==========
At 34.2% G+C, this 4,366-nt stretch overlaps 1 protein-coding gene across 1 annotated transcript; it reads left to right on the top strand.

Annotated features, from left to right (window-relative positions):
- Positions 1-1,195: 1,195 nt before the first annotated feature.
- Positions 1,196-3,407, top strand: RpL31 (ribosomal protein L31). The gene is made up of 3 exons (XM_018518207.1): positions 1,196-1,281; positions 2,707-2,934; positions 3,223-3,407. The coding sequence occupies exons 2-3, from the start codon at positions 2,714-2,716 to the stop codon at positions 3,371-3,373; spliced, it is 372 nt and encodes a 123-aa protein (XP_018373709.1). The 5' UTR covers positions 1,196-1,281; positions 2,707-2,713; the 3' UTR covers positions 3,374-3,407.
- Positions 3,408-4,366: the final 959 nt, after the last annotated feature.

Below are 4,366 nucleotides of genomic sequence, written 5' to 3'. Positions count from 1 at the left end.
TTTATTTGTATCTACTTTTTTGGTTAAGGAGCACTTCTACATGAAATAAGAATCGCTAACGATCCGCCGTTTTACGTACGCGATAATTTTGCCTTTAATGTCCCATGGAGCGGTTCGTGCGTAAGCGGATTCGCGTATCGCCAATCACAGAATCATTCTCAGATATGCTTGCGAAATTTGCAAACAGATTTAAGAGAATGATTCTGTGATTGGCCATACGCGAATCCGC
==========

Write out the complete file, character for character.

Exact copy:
At 34.2% G+C, this 4,366-nt stretch overlaps 1 protein-coding gene across 1 annotated transcript; it reads left to right on the top strand.

Annotated features, from left to right (window-relative positions):
- Positions 1-1,195: 1,195 nt before the first annotated feature.
- Positions 1,196-3,407, top strand: RpL31 (ribosomal protein L31). The gene is made up of 3 exons (XM_018518207.1): positions 1,196-1,281; positions 2,707-2,934; positions 3,223-3,407. The coding sequence occupies exons 2-3, from the start codon at positions 2,714-2,716 to the stop codon at positions 3,371-3,373; spliced, it is 372 nt and encodes a 123-aa protein (XP_018373709.1). The 5' UTR covers positions 1,196-1,281; positions 2,707-2,713; the 3' UTR covers positions 3,374-3,407.
- Positions 3,408-4,366: the final 959 nt, after the last annotated feature.

Below are 4,366 nucleotides of genomic sequence, written 5' to 3'. Positions count from 1 at the left end.
TTTATTTGTATCTACTTTTTTGGTTAAGGAGCACTTCTACATGAAATAAGAATCGCTAACGATCCGCCGTTTTACGTACGCGATAATTTTGCCTTTAATGTCCCATGGAGCGGTTCGTGCGTAAGCGGATTCGCGTATCGCCAATCACAGAATCATTCTCAGATATGCTTGCGAAATTTGCAAACAGATTTAAGAGAATGATTCTGTGATTGGCCATACGCGAATCCGC